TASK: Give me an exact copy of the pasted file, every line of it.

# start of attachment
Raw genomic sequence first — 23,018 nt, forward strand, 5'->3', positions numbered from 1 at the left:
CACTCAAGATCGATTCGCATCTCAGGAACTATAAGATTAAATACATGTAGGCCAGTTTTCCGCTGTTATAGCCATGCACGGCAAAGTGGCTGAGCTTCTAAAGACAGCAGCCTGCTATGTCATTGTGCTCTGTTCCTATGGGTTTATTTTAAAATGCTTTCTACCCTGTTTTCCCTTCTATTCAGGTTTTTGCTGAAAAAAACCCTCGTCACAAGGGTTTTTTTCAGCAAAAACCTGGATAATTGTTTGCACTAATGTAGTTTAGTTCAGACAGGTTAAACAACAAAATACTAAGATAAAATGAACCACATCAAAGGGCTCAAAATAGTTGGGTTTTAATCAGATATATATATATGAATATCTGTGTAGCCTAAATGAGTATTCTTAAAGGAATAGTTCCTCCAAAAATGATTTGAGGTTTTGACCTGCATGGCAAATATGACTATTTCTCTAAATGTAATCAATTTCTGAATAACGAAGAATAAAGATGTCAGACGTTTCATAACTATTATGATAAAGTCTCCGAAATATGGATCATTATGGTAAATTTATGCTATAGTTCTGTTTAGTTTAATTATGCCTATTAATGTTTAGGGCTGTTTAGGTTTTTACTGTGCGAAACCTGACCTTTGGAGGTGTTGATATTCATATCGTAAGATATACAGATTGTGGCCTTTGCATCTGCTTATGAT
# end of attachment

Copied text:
Raw genomic sequence first — 23,018 nt, forward strand, 5'->3', positions numbered from 1 at the left:
CACTCAAGATCGATTCGCATCTCAGGAACTATAAGATTAAATACATGTAGGCCAGTTTTCCGCTGTTATAGCCATGCACGGCAAAGTGGCTGAGCTTCTAAAGACAGCAGCCTGCTATGTCATTGTGCTCTGTTCCTATGGGTTTATTTTAAAATGCTTTCTACCCTGTTTTCCCTTCTATTCAGGTTTTTGCTGAAAAAAACCCTCGTCACAAGGGTTTTTTTCAGCAAAAACCTGGATAATTGTTTGCACTAATGTAGTTTAGTTCAGACAGGTTAAACAACAAAATACTAAGATAAAATGAACCACATCAAAGGGCTCAAAATAGTTGGGTTTTAATCAGATATATATATATGAATATCTGTGTAGCCTAAATGAGTATTCTTAAAGGAATAGTTCCTCCAAAAATGATTTGAGGTTTTGACCTGCATGGCAAATATGACTATTTCTCTAAATGTAATCAATTTCTGAATAACGAAGAATAAAGATGTCAGACGTTTCATAACTATTATGATAAAGTCTCCGAAATATGGATCATTATGGTAAATTTATGCTATAGTTCTGTTTAGTTTAATTATGCCTATTAATGTTTAGGGCTGTTTAGGTTTTTACTGTGCGAAACCTGACCTTTGGAGGTGTTGATATTCATATCGTAAGATATACAGATTGTGGCCTTTGCATCTGCTTATGAT